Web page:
Crosswalk Dangers for Pedestrians

Crosswalk Dangers for Pedestrians

Crosswalk Dangers for Pedestrians

Drivers negotiating a turn at a busy intersection were focused on their smartphones, behavior lethal to pedestrians.

Andy Pilgrim started the Traffic Safety Education Foundation in 2008. He is a professional race driver and a contributing writer/vehicle tester to Automobile Magazine.

I was recently in the same hotel for an entire week, which was quite unusual for me as I’m usually in and out of places in a couple of days. I took the opportunity to do some pedestrian traffic safety research by walking for several miles each afternoon, foraging for food once my work day was over.

I would walk a couple of miles in any direction from the hotel, to whichever restaurant I had chosen. In doing so, it was necessary to use four or five light-controlled pedestrian crosswalks along the way.

When I started on this little pedestrian project, I thought I knew what I would see in the way of distracted drivers and possible dangers. But the percentage of drivers looking at, talking to or manipulating their smartphones surprised even me, especially when walking back to the hotel in the dark; smartphone screens illuminated the faces of many a distracted driver. This is a massive change in driver behavior from just a few years ago, and is incredibly dangerous.

The good thing about walking? It’s much easier to observe traffic and driver behavior. I had another person helping me and both of us looked for distracted drivers. We also started counting the number of drivers and passengers not wearing seatbelts after we realized how many drivers and passengers were not using them.

Not wearing a seatbelt in this day and age is just ridiculous. I hope every driver reading this wears one, no matter if you are sitting in the front or back. Testing by the Insurance Institute for Highway Safety has found that a driver who has a passenger without their seatbelt on sitting behind them is twice as likely to die in an accident, even if they have their own seatbelt on.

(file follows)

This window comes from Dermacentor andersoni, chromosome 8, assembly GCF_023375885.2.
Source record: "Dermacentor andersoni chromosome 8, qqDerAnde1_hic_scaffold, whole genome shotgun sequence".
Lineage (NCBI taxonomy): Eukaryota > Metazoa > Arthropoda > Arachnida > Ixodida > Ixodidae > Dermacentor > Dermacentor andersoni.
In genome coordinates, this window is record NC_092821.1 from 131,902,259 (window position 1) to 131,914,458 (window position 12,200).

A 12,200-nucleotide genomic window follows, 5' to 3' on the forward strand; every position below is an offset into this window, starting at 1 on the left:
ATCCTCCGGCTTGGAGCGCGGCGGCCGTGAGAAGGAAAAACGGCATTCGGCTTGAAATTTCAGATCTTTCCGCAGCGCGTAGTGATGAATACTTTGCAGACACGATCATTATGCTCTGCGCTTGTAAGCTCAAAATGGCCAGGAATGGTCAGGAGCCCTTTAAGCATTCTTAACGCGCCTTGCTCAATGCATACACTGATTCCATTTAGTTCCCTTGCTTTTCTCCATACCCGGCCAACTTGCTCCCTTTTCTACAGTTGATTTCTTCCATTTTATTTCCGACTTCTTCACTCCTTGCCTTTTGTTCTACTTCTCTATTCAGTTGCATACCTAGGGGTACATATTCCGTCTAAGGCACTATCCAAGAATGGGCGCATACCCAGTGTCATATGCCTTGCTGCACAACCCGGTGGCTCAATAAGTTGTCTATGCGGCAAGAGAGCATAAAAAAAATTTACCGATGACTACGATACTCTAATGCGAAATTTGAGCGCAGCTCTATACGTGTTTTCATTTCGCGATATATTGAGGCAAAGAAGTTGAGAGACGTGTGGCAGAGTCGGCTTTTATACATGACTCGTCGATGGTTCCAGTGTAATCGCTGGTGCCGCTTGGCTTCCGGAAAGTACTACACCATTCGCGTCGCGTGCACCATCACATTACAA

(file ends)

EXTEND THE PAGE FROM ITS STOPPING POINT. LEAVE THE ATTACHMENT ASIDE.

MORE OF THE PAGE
Over the years, I have seen a direct relationship between parents not wearing a seatbelt and their son or daughter not wearing one once they are old enough to drive. Please parents; always wear your seatbelt, for your safety, the safety of your children and any other passengers you may have in your vehicle.

On my way to dinner, I arrived at my first crosswalk at a large, four-way traffic signal-controlled intersection. Over my left shoulder, I saw that the intersecting road had a right turn lane, which is very common at traffic signal-controlled intersections. We waited on the sidewalk for more than a minute until we got a safe crossing light and the accompanying beeping sound. During my wait, I saw over my left shoulder at least 15 cars come to the red light in the right turn lane. (All the intersections on our walk allowed right turn on red.)

Out of the 15 vehicles we saw in this instance, 13 of them came to the intersection and never completely stopped. While still rolling, they glanced left, saw no vehicle in the intersection and just drove on, passing us by without looking towards the crosswalk sign or to where we were standing. They also never gave more than a glance up the road for approaching traffic at the intersection. This resulted in many drivers pulling directly in front of an approaching vehicle, causing them to brake to avoid a rear-end impact.

After seeing this, I figured it would not be smart to just walk when the walk sign and audio beeps came on. So, when the walk sign came on, I looked over my left shoulder again and saw more cars coming down the right turn lane. Sure enough, they never looked towards us or at the blinking crosswalk sign, even though several of us were waiting to cross. It took about three or four vehicles before a right-turning car finally stopped and we could cross safely. You can guess what happened next; the vehicle behind the stopped car immediately laid on their horn, not having a clue why they had been forced to stop. It seemed waiting a few seconds to allow pedestrians to safely cross was too much for them.

It was interesting to note how experienced walkers around us all seemed to know that vehicles in the right turn lane would probably not look for us or would ignore the walk sign. These experienced folks waited until they knew turning vehicles were paying attention to them before crossing. Too many other walkers were looking down at their cell phones and would just start to cross when the walk sign or beep came on, not even looking up or left, and sometimes getting very close to being hit. Some distracted walkers stopped after being warned by us more attentive folks to look out and wait. Please keep your head and eyes up and scan around for vehicles whenever you’re crossing a road.

Even though these drivers were negotiating a right turn at a busy intersection, I could see most of them were instead focused on their phone calls or were looking at or manipulating their smartphones. A brief glance left is all they could bring themselves to do before making the right turn on red. All drivers know this is very dangerous driving behavior and, in too many cases these days, lethal to pedestrians. Not to mention the dangers to people who are sight impaired or completely blind. They are 100 percent dependent on the audio tones they hear at crosswalks, which signal to them that it is safe to cross. They are very vulnerable to these distracted drivers.

Please look for pedestrians and cyclists wherever you drive, but especially around intersections and crosswalks. Stay safe everyone, have patience and look out for each other.


GM Foundation